The earthquakes that rattled Blackpool, England, in April and May wouldn't have attracted much notice in California. The strongest rated a mere 2.3 in magnitude.
But their possible connection to "fracking" raised eyebrows on both sides of the Atlantic.
The epicenter of one of the quakes lay less than 500 meters from a well used for hydro-fracturing, the process of pumping pressurized water and chemicals deep underground to crack rocks and release oil or natural gas. The company fracking the well halted operations and started studying the possible link.
As fracking has spread, most complaints have focused on the threat of groundwater contamination. But some opponents have also asked whether the process - which, after all, involves breaking subterranean rocks - could cause earthquakes as well.
The question is particularly pertinent in seismically active California, where the use of fracking appears to be growing. Fracking projects have been reported in Santa Barbara County and the Sacramento Valley.
Last week's 5.8 temblor in Virginia even prompted a round of speculation in the blogosphere that fracking could be to blame. There are, however, no fracking wells near the quake's epicenter or in any of the surrounding counties, according to the Virginia Department of Mines, Minerals and Energy.
Scientists say fracking does cause tiny earthquakes, but they're too small to be felt on the Earth's surface. The process can also cause quakes large enough to be noticed on the surface, but only if done near a fault line. And even then, the resulting tremors are likely to be mild.
"You're not going to get a really big earthquake," said Mark Zoback, a Stanford University geophysics professor who has studied the issue. "To get a big earthquake, you'd need a really big fault. When these oil fields are being developed, the companies are very aware of where the faults are. They don't want to do something stupid."
Some of the quakes that critics have blamed on fracking may have been caused by a related process - the disposal of the water used in fracking.
Similarity to air hockey
Many, but not all, fracking operations inject the wastewater deep underground. As the quantity of water builds up over time, it can change the pressure along a fault line, making the fault more likely to move.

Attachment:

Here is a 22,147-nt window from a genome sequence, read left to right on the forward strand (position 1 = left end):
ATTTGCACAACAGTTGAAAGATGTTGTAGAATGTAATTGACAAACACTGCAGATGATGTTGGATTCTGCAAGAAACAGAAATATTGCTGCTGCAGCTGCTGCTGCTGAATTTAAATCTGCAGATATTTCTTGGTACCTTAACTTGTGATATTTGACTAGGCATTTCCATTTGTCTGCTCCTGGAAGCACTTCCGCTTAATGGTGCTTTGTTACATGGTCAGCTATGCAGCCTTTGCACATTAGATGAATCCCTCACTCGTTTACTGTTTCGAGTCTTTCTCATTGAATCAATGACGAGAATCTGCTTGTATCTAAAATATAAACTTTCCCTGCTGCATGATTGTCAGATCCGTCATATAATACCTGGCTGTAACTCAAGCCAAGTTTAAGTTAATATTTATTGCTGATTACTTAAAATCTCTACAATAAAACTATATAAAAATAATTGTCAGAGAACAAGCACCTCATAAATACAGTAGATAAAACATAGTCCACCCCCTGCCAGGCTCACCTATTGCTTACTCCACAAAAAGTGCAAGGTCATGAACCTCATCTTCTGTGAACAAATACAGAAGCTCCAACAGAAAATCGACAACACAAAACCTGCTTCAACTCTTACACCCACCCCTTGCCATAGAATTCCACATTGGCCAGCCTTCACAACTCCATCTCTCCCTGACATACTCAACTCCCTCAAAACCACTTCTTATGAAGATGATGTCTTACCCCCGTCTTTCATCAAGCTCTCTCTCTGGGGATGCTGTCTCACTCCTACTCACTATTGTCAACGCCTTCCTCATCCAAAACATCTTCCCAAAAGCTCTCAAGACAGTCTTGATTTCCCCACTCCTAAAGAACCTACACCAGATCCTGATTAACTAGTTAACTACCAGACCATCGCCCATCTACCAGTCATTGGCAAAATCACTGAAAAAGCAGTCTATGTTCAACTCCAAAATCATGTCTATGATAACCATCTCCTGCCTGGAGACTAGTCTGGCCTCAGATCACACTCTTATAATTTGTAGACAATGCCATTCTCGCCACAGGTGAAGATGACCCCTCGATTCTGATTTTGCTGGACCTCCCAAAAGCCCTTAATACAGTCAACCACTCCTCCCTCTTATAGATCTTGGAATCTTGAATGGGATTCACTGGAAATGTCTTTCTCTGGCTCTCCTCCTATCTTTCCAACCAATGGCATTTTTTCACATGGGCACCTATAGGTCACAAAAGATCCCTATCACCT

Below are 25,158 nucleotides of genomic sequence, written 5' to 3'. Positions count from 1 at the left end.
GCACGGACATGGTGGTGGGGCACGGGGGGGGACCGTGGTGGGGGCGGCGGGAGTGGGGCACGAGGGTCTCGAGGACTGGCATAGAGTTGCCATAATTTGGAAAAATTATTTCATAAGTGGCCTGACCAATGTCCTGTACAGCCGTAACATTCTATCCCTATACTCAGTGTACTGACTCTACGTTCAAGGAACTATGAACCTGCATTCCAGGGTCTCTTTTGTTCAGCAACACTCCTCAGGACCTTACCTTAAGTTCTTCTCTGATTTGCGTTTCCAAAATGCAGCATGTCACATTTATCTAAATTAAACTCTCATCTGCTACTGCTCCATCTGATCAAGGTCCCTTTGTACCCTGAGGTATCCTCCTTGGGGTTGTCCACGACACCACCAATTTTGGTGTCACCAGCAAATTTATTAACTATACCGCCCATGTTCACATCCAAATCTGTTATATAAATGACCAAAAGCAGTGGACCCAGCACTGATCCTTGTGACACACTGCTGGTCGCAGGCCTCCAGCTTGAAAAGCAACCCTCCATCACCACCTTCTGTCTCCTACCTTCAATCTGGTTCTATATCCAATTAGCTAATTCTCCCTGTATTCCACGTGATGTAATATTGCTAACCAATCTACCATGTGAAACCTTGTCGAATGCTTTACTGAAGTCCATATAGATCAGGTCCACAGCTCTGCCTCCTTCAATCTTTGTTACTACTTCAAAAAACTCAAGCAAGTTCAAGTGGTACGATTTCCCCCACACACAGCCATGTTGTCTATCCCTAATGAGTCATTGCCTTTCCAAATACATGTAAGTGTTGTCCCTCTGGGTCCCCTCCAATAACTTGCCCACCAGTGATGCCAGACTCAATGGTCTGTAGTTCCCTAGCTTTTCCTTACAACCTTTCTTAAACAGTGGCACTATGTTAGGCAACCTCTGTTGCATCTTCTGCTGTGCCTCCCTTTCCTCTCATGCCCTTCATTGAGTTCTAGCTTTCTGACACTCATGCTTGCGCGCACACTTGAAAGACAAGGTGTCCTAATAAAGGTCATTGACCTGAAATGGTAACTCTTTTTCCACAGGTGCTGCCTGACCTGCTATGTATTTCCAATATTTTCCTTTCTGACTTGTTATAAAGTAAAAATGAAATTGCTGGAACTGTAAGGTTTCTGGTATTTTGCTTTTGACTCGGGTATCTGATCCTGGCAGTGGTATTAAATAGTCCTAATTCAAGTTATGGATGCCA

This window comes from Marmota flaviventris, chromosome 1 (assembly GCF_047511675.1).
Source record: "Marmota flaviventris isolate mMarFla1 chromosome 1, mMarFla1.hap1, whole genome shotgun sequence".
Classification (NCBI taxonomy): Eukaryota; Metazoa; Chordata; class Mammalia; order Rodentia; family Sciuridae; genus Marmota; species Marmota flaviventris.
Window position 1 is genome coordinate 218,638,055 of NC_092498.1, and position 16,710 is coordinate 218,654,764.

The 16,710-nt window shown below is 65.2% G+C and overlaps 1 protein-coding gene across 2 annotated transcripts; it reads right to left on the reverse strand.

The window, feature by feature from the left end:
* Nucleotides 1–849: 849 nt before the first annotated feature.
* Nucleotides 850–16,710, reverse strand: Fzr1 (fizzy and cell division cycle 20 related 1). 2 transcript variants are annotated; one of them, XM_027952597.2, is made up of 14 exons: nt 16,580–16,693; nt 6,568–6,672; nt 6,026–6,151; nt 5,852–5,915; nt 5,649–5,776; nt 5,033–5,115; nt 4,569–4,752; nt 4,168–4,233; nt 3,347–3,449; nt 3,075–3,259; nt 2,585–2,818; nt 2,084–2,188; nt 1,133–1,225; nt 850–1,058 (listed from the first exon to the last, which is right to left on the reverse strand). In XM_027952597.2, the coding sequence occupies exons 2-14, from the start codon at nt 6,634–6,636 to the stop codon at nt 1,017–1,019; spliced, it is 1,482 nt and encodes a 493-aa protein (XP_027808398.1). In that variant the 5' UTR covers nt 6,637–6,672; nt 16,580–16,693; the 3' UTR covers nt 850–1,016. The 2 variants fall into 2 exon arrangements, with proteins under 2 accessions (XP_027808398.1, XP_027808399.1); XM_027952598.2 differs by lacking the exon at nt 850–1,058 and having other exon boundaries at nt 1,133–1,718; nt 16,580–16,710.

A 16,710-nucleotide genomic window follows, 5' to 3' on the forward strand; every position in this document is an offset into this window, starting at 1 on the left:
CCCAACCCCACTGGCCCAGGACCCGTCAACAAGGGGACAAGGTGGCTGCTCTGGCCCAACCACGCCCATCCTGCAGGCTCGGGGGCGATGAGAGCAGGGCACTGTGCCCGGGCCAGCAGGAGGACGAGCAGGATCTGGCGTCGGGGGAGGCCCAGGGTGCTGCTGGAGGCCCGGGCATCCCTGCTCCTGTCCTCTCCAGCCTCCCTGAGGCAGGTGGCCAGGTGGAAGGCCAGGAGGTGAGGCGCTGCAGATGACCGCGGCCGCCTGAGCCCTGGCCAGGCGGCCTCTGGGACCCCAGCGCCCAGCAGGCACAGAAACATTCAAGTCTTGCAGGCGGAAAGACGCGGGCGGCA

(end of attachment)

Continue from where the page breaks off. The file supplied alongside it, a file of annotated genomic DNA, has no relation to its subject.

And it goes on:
"It's a little bit like an air hockey table," said Cliff Frohlich, associate director of the Institute for Geophysics at the University of Texas, Austin. "You pump air into an air hockey table so that when you push something, it will slip."
Frohlich was part of a team of researchers who studied a series of small quakes that struck near Dallas in 2008 and 2009, in an area where natural gas companies had used fracking. The epicenter turned out to be within a kilometer of a water disposal well, under the Dallas-Fort Worth International Airport. The largest quake measured 3.3.
"These earthquakes were not cases where frack jobs got out of hand," he said. "In a way, it was good news for the companies. If it's disposal that causes the quakes, you've got lots of options."
Those options include treating the water on the surface or shipping the water to a disposal well that isn't near a fault.
In July, Arkansas officials placed a moratorium on new disposal wells in a portion of the state shaken by hundreds of quakes, the largest of which reached magnitude 4.7. Four wells that had been used to dispose of water from fracking operations were shut down.
As fracking becomes more common in California, environmentalists want state officials to keep a close eye on any link to tremors.
A state bill that would force companies to disclose the chemicals they use in fracking originally contained a clause that would have required the companies to report whether the wells they planned to frack were near known fault lines. The clause, however, was taken out as a compromise with the oil and gas industry, said Renee Sharp, California director for the Environmental Working Group. She'd still like to see the state adopt that requirement.
"At least we'd know what was going on, so there'd be the possibility of really studying this issue," Sharp said.
Zoback says seismicity related to fracking and disposal wells is a manageable problem, one that shouldn't derail the growing production of gas from shale rock formations. Oil and gas companies need to identify faults near potential well sites, stay away from the faults, monitor for quakes during operations and stop work if quakes occur.
"I think we can replace coal with natural gas - I'm kind of militant about this," said Zoback, who recently served on a U.S. Department of Energy committee that recommended ways to protect the environment during fracking operations. "We've got to develop shale gas in an environmentally responsible way, and that means air and water quality, and it means not causing earthquakes."